A combination of lecture and discussion (possibly including student presentations).  Some class sessions may involve formal lectures for the entire time (allowing time for questions), in which case a later class session will allow discussion of the lecture and reading material.  Other class sessions may involve a combination of informal lecture and structured discussion.

After the course has been offered for at least two semesters, an alternative method of instruction may be employed involving guest lecturers and equal number of audit students (35) to the number of students taking the course for credit (35).  For eight or ten weeks of the semester, a guest lecture with special expertise may be brought in for one of the two class sessions of the week (e.g., for a 90 or 100 minute lunch-time period).  These sessions will also be open to audit students or to the general public, up to the specified limit of 35 additional students.  The remainder of the class sessions in the semester will be reserved for students taking the course for credit.

Means of Assessment

Evaluation will be based on course objectives and will be carried out in accordance with Douglas College policy.

The instructor will provide a written course outline with specific criteria during the first week of classes.

Any possible combination of the following which equals 100%:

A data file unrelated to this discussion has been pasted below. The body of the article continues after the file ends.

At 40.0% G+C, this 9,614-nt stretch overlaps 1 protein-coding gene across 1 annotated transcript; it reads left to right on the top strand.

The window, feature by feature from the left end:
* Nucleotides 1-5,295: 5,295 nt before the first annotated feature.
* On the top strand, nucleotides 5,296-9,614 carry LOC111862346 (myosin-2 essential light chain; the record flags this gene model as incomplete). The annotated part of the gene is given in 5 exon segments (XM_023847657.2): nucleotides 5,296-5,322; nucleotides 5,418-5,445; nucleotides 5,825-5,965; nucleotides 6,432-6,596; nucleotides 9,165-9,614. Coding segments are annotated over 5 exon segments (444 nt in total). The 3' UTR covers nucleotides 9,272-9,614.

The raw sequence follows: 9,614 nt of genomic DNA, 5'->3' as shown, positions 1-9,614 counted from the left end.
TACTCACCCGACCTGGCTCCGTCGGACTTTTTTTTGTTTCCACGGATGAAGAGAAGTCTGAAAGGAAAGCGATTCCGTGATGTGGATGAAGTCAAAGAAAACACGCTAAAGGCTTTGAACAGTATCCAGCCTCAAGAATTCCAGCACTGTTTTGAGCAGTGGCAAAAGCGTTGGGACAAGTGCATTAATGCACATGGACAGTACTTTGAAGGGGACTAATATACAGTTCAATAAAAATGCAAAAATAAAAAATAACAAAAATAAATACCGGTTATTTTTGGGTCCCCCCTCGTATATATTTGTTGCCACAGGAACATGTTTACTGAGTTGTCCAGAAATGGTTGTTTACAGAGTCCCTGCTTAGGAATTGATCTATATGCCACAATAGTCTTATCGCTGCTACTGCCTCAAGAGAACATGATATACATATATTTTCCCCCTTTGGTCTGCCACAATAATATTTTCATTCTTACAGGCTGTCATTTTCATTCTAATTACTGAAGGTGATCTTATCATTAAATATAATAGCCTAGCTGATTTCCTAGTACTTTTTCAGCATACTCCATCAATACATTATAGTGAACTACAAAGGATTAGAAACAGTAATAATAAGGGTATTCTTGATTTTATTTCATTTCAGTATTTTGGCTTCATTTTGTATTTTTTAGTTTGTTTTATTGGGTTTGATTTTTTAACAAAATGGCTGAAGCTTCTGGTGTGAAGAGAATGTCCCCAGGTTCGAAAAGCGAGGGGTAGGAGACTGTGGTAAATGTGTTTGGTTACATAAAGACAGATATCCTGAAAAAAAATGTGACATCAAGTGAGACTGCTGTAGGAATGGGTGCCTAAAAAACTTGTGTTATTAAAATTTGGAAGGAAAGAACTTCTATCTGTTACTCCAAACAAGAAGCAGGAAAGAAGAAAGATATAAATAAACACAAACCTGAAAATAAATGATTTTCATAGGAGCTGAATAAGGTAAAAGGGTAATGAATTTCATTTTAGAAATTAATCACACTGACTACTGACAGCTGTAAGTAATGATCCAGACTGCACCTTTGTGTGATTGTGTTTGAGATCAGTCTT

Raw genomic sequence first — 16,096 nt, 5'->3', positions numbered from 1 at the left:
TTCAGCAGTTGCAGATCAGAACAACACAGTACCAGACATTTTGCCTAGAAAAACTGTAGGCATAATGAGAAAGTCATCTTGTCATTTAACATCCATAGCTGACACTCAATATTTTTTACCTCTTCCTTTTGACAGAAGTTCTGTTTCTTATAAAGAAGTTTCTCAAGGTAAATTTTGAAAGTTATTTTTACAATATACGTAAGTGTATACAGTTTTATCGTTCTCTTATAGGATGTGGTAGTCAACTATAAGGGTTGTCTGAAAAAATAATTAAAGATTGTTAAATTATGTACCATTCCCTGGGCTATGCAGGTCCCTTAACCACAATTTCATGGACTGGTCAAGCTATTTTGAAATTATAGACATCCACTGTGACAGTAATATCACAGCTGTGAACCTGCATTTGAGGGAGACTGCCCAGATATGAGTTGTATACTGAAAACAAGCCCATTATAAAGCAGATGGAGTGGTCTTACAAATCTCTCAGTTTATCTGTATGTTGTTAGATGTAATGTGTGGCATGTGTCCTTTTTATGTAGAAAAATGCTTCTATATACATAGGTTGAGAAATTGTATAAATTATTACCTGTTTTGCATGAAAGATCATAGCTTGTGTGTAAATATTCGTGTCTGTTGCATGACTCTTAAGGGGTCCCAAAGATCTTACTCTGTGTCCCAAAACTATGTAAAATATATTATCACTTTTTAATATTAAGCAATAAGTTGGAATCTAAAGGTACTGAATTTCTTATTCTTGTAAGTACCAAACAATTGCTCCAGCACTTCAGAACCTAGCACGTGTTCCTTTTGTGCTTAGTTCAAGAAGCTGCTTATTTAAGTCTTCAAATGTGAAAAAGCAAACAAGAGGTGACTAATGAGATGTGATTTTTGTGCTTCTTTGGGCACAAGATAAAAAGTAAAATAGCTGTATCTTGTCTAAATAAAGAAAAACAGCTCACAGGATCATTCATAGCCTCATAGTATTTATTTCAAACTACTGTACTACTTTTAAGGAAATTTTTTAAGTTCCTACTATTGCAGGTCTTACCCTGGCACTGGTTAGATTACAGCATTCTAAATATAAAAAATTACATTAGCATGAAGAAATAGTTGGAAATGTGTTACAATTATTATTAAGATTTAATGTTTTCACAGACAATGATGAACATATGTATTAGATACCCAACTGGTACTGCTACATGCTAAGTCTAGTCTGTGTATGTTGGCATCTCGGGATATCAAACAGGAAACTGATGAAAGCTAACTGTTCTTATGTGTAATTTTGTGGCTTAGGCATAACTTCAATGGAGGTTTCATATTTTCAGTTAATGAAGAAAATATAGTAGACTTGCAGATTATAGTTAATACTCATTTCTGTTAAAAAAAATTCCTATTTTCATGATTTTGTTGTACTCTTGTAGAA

(No one evaluation component within each category may exceed 40%)

     Percent Range           Example
Tests, quizzes, short written assignments   20% - 50% Three 10% tests     30%
Written class presentations, essays, essay exams   30% - 60% Two 30% essays     60%
Instructor's general evaluation
(may include attendance, class participation,
group work, homework, etc.)
    0% - 20% Attendance/
Participation           10%
total                              100%

Learning Outcomes

Successful students will be able to:

  1. Explain the ethical theories and concepts covered in the course.
  2. Demonstrate an understanding of the moral controversies covered in the course.
  3. Reflect in a critical way about the moral issues which arise in business.
  4. Develop more effective methods for making up their minds about moral issues in business.
  5. Apply ethical theory to the resolution of moral issues in business.
  6. Explain the moral reasoning involved in viewpoints directly opposed to one another.
  7. Develop their own reasoning about moral controversies.

curriculum guidelines

Course Guidelines for previous years are viewable by selecting the version desired. If you took this course and do not see a listing for the starting semester/year of the course, consider the previous version as the applicable version.

course schedule and availability
course transferability

Below shows how this course and its credits transfer within the BC transfer system. 

A course is considered university-transferable (UT) if it transfers to at least one of the five research universities in British Columbia: University of British Columbia; University of British Columbia-Okanagan; Simon Fraser University; University of Victoria; and the University of Northern British Columbia.

For more information on transfer visit the BC Transfer Guide and BCCAT websites.

assessments

If your course prerequisites indicate that you need an assessment, please see our Assessment page for more information.